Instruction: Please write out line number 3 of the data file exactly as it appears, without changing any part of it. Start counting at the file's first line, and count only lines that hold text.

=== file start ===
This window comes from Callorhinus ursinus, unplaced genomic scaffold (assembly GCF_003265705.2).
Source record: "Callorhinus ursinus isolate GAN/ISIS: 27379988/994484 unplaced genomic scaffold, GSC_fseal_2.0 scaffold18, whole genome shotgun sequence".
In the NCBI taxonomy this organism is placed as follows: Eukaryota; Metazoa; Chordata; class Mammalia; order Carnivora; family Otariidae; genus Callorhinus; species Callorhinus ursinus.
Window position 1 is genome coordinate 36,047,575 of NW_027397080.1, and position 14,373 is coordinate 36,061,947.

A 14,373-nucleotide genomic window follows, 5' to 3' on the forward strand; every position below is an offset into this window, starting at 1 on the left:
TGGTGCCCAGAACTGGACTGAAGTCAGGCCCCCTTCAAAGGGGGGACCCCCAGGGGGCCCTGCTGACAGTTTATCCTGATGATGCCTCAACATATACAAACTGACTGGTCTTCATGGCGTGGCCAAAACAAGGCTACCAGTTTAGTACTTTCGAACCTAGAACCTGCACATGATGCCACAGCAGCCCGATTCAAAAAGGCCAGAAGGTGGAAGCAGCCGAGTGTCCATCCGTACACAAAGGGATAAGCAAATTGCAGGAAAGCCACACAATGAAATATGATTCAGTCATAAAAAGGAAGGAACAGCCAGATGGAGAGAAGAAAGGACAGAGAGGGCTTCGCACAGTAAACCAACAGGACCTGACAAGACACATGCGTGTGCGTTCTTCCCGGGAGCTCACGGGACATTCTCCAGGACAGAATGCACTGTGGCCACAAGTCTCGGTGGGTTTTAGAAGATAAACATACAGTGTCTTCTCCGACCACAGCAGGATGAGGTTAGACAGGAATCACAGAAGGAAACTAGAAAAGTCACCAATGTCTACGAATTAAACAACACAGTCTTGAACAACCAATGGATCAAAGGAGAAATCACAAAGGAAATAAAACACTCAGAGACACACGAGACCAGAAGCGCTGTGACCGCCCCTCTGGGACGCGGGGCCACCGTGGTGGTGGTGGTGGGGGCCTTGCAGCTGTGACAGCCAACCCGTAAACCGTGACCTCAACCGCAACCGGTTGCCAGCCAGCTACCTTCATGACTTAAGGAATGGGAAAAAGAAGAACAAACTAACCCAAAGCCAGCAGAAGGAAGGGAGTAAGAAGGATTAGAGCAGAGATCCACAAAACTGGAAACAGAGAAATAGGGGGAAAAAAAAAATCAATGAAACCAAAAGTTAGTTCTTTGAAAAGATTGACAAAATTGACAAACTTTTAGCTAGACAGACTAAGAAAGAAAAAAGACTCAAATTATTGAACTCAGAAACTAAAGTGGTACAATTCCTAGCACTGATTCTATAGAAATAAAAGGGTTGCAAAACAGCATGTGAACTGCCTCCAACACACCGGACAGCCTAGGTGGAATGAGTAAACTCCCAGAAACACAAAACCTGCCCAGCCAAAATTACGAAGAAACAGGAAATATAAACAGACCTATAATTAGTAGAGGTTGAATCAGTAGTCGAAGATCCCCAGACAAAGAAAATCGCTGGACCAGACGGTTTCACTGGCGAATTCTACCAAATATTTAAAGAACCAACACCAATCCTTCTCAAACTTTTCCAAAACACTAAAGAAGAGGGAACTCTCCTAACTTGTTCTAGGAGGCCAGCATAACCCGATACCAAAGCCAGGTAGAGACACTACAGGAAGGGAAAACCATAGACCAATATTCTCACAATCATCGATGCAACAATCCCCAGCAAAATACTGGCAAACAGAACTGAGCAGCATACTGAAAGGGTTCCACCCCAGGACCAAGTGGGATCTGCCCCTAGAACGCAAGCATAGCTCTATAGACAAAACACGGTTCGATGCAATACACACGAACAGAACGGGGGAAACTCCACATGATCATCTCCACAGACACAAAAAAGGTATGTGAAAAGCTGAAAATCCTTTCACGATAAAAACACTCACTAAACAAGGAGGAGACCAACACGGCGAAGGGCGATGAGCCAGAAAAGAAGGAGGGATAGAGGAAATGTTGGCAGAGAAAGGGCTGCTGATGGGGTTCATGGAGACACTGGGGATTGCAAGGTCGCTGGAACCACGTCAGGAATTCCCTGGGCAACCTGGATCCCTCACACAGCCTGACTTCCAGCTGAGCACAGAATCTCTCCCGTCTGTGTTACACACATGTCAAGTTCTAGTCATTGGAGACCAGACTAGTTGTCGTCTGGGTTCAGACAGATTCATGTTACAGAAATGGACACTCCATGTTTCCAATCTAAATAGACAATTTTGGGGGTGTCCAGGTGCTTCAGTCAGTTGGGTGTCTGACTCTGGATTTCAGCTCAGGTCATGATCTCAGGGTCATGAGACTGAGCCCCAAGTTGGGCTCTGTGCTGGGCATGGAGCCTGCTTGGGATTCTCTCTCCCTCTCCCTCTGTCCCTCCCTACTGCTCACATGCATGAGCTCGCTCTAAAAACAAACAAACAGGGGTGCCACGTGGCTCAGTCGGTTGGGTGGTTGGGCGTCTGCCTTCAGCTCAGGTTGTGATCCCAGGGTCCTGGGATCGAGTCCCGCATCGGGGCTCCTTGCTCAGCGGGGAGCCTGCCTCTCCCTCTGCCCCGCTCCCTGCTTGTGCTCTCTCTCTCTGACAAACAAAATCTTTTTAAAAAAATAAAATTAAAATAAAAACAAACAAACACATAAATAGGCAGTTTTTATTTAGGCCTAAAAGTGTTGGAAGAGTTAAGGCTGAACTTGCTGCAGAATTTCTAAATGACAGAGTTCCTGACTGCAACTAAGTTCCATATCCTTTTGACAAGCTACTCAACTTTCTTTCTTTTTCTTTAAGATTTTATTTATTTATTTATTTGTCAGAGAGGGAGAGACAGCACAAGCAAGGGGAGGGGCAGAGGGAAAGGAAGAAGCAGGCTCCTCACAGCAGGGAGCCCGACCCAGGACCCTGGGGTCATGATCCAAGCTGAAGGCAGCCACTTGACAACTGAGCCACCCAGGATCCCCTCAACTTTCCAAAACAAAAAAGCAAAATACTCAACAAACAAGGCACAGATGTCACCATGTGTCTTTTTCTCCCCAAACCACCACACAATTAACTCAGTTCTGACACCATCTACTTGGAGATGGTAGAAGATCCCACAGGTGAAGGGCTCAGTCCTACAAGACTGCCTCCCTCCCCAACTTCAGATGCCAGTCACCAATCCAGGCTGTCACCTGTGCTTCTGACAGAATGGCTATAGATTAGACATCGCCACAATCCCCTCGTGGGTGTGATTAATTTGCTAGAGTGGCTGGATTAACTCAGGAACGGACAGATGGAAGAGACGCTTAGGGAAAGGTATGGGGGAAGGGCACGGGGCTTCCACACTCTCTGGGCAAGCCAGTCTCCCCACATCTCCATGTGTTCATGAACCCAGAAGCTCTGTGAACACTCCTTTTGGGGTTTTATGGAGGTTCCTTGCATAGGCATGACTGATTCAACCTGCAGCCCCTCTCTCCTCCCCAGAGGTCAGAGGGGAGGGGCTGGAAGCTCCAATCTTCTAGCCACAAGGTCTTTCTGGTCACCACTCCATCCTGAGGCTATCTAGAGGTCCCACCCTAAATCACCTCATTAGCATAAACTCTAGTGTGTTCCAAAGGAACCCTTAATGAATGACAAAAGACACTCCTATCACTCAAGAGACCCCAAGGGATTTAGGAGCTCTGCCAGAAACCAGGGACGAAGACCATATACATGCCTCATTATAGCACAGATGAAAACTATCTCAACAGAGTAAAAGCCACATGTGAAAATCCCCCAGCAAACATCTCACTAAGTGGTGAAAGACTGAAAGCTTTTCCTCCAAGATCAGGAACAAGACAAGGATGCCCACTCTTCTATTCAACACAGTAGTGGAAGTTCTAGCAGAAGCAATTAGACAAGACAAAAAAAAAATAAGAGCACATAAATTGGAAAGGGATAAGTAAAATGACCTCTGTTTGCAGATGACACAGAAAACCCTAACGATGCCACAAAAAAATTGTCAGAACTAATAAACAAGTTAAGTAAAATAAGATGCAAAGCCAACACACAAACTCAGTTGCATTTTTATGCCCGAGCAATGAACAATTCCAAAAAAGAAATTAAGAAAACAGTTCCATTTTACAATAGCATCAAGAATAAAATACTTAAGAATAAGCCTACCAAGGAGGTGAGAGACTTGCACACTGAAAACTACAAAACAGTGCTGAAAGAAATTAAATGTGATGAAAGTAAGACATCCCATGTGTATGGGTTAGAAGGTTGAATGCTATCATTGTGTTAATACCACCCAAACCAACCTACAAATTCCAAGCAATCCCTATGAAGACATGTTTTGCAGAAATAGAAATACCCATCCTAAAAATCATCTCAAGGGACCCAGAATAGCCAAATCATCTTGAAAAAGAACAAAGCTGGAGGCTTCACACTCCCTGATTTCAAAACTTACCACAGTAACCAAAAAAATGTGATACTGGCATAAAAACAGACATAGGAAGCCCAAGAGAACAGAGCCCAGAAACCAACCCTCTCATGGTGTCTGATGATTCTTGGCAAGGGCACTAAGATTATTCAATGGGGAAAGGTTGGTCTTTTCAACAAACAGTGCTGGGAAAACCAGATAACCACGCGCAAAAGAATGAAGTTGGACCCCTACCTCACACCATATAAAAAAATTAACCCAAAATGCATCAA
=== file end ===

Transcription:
In the NCBI taxonomy this organism is placed as follows: Eukaryota; Metazoa; Chordata; class Mammalia; order Carnivora; family Otariidae; genus Callorhinus; species Callorhinus ursinus.